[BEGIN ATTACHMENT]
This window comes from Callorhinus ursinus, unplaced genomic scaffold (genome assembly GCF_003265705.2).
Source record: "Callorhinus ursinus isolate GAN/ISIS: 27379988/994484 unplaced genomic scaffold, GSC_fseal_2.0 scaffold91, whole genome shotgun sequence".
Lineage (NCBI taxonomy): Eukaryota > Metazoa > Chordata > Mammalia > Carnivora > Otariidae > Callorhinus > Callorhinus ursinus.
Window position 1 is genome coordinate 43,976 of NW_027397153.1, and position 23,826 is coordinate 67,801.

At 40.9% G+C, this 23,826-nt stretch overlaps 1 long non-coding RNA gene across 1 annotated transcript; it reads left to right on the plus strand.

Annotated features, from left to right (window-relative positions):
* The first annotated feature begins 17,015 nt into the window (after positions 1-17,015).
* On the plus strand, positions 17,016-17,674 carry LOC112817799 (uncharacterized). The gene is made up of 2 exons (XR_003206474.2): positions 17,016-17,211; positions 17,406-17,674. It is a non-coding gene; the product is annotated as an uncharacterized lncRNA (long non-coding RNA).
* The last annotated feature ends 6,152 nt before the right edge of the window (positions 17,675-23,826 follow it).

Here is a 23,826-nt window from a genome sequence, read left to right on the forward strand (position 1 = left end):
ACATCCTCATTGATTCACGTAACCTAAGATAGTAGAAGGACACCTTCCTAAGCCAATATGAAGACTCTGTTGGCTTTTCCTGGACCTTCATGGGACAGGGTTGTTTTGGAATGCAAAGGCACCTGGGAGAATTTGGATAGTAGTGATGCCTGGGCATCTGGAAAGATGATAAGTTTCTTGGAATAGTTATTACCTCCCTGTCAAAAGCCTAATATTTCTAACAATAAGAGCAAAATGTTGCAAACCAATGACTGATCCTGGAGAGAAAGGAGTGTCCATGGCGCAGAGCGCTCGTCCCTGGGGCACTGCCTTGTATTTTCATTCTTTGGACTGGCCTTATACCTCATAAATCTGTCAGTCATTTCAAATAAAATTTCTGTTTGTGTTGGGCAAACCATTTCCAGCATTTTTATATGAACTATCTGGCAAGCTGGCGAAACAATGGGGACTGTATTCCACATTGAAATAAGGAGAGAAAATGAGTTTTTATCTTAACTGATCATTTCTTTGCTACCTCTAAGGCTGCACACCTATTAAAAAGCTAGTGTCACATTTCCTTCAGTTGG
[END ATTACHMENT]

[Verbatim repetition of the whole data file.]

This window comes from Callorhinus ursinus, unplaced genomic scaffold (genome assembly GCF_003265705.2).
Source record: "Callorhinus ursinus isolate GAN/ISIS: 27379988/994484 unplaced genomic scaffold, GSC_fseal_2.0 scaffold91, whole genome shotgun sequence".
Lineage (NCBI taxonomy): Eukaryota > Metazoa > Chordata > Mammalia > Carnivora > Otariidae > Callorhinus > Callorhinus ursinus.
Window position 1 is genome coordinate 43,976 of NW_027397153.1, and position 23,826 is coordinate 67,801.

At 40.9% G+C, this 23,826-nt stretch overlaps 1 long non-coding RNA gene across 1 annotated transcript; it reads left to right on the plus strand.

Annotated features, from left to right (window-relative positions):
* The first annotated feature begins 17,015 nt into the window (after positions 1-17,015).
* On the plus strand, positions 17,016-17,674 carry LOC112817799 (uncharacterized). The gene is made up of 2 exons (XR_003206474.2): positions 17,016-17,211; positions 17,406-17,674. It is a non-coding gene; the product is annotated as an uncharacterized lncRNA (long non-coding RNA).
* The last annotated feature ends 6,152 nt before the right edge of the window (positions 17,675-23,826 follow it).

Here is a 23,826-nt window from a genome sequence, read left to right on the forward strand (position 1 = left end):
ACATCCTCATTGATTCACGTAACCTAAGATAGTAGAAGGACACCTTCCTAAGCCAATATGAAGACTCTGTTGGCTTTTCCTGGACCTTCATGGGACAGGGTTGTTTTGGAATGCAAAGGCACCTGGGAGAATTTGGATAGTAGTGATGCCTGGGCATCTGGAAAGATGATAAGTTTCTTGGAATAGTTATTACCTCCCTGTCAAAAGCCTAATATTTCTAACAATAAGAGCAAAATGTTGCAAACCAATGACTGATCCTGGAGAGAAAGGAGTGTCCATGGCGCAGAGCGCTCGTCCCTGGGGCACTGCCTTGTATTTTCATTCTTTGGACTGGCCTTATACCTCATAAATCTGTCAGTCATTTCAAATAAAATTTCTGTTTGTGTTGGGCAAACCATTTCCAGCATTTTTATATGAACTATCTGGCAAGCTGGCGAAACAATGGGGACTGTATTCCACATTGAAATAAGGAGAGAAAATGAGTTTTTATCTTAACTGATCATTTCTTTGCTACCTCTAAGGCTGCACACCTATTAAAAAGCTAGTGTCACATTTCCTTCAGTTGG